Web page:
Ghanaians welcomed the New Year first with church service and public gatherings

Ghanaians across the country joined the world to usher in 2017 amidst fireworks, bidding goodbye to 2016 — a year described as turbulent in both local and global politics.

The wind of change that swept through parts of Europe and America resulting in major upsets in their politics breezed through Ghana and other parts of Africa too.

Britain voted to exit the European Union (EU) in a referendum followed by the victory of Republican’s Donald Trump in the U.S presidential poll.

In Africa, The Gambia’s opposition leader, Adama Barrow humiliated incumbent President Yahya Jammeh in the country’s presidential election truncating the former military leader’s 22-year-rule.

The story in Ghana was no different. Three-time lucky New Patriotic Party (NPP) Presidential Candidate, Nana Addo Dankwa Akufo-Addo unseated incumbent President John Mahama, polling 53.86 percent of the valid votes cast in the first round.

The euphoria among a section of Ghanaians, following NPP’s victory in the elections, seems to have given the celebration of this New Year a boost.

On the famous Oxford Street in Osu in Accra, revellers tooted horns, danced and lighted firecrackers.

Clad in their local print wears, some Ghanaian Christians sang and prayed for a prosperous country in the coming year at their various churches.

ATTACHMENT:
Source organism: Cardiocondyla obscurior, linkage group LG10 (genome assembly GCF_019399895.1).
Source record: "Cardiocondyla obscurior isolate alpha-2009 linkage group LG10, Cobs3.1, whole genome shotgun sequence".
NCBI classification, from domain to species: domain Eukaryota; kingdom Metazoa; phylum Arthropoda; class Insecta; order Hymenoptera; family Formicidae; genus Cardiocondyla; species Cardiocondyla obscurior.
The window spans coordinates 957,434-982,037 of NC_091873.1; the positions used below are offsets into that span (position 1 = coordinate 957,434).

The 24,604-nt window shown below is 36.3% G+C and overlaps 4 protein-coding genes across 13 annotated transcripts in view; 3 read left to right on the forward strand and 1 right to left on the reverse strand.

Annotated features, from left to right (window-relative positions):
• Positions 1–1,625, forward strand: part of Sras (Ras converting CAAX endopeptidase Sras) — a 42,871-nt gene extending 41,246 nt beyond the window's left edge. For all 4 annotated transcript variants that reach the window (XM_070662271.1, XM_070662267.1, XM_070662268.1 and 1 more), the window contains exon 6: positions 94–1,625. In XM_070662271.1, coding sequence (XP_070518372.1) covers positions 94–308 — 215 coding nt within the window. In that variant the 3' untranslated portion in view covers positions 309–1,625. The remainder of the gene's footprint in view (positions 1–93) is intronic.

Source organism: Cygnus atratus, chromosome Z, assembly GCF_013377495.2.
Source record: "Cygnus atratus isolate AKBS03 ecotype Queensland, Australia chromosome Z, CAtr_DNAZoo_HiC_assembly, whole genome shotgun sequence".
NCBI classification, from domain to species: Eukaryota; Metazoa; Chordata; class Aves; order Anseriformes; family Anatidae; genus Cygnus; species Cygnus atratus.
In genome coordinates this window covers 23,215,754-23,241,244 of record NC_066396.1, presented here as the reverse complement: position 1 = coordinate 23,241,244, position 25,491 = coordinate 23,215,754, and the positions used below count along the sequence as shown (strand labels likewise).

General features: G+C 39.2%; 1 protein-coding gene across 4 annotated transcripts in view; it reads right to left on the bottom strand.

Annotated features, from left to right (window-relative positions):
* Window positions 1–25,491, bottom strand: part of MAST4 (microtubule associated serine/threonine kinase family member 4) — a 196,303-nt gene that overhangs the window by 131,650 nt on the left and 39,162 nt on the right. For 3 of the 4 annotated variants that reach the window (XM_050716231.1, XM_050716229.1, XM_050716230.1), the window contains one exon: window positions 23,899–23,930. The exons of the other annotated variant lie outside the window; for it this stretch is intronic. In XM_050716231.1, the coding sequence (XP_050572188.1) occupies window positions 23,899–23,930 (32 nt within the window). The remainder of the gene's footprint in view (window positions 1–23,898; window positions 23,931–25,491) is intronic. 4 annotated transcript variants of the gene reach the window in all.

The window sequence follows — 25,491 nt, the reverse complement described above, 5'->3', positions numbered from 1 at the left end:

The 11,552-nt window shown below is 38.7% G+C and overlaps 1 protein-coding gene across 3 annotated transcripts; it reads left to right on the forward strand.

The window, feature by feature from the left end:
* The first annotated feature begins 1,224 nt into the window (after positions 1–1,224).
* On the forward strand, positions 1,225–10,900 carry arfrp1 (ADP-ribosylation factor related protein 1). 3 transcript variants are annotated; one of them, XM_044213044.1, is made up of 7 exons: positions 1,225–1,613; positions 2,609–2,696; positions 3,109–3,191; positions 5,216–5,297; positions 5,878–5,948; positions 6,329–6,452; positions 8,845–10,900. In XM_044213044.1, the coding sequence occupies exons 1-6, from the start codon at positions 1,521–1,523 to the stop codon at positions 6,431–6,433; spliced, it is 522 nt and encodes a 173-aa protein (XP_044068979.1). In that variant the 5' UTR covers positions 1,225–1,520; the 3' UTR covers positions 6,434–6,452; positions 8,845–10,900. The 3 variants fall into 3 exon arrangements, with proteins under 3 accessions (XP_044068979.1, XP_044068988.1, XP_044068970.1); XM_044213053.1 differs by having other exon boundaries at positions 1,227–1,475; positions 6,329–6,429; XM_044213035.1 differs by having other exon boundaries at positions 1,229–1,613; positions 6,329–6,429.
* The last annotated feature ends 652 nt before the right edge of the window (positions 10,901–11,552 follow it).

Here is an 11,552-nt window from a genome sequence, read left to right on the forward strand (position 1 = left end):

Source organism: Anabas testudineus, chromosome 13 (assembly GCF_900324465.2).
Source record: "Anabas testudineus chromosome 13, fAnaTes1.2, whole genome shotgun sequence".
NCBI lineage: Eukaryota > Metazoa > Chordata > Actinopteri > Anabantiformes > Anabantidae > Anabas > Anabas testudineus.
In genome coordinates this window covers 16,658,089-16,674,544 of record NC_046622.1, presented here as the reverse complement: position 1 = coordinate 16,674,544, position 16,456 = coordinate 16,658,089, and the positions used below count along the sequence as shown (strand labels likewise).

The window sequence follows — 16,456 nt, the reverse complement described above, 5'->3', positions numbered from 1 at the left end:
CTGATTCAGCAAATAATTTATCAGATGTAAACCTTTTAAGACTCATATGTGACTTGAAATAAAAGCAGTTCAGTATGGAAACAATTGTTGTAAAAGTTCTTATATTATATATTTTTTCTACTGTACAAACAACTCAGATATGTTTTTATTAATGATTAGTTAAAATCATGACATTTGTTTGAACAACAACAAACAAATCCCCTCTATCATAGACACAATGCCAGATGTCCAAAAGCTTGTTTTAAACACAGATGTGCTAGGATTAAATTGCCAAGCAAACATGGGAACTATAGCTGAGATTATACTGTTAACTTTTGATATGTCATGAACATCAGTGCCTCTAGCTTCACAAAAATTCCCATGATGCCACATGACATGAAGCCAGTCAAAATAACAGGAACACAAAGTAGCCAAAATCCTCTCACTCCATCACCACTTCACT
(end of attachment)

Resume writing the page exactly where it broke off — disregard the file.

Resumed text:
Tonnes of fireworks were lit followed by shouts when the minute bar of the clock ran into the hour bar. It was 12:00 A.M and up went fireworks into the sky amidst jubilation.

From the nation’s capital in Accra to Kumasi in the Ashanti Region, revellers gathered to sing, resolving to alter their attitudes for a good life.

Bands played traditional tunes and New Year songs at Night Clubs across the country.

Pastors gathered their congregation to offer thanks to God for a successful and peaceful general election in the country, others prayed for God’s guidance for President-elect, Nana Addo Dankwa Akufo-Addo.

The shout of ‘Happy New Year’ filtered through the roofs of church auditoriums and public places.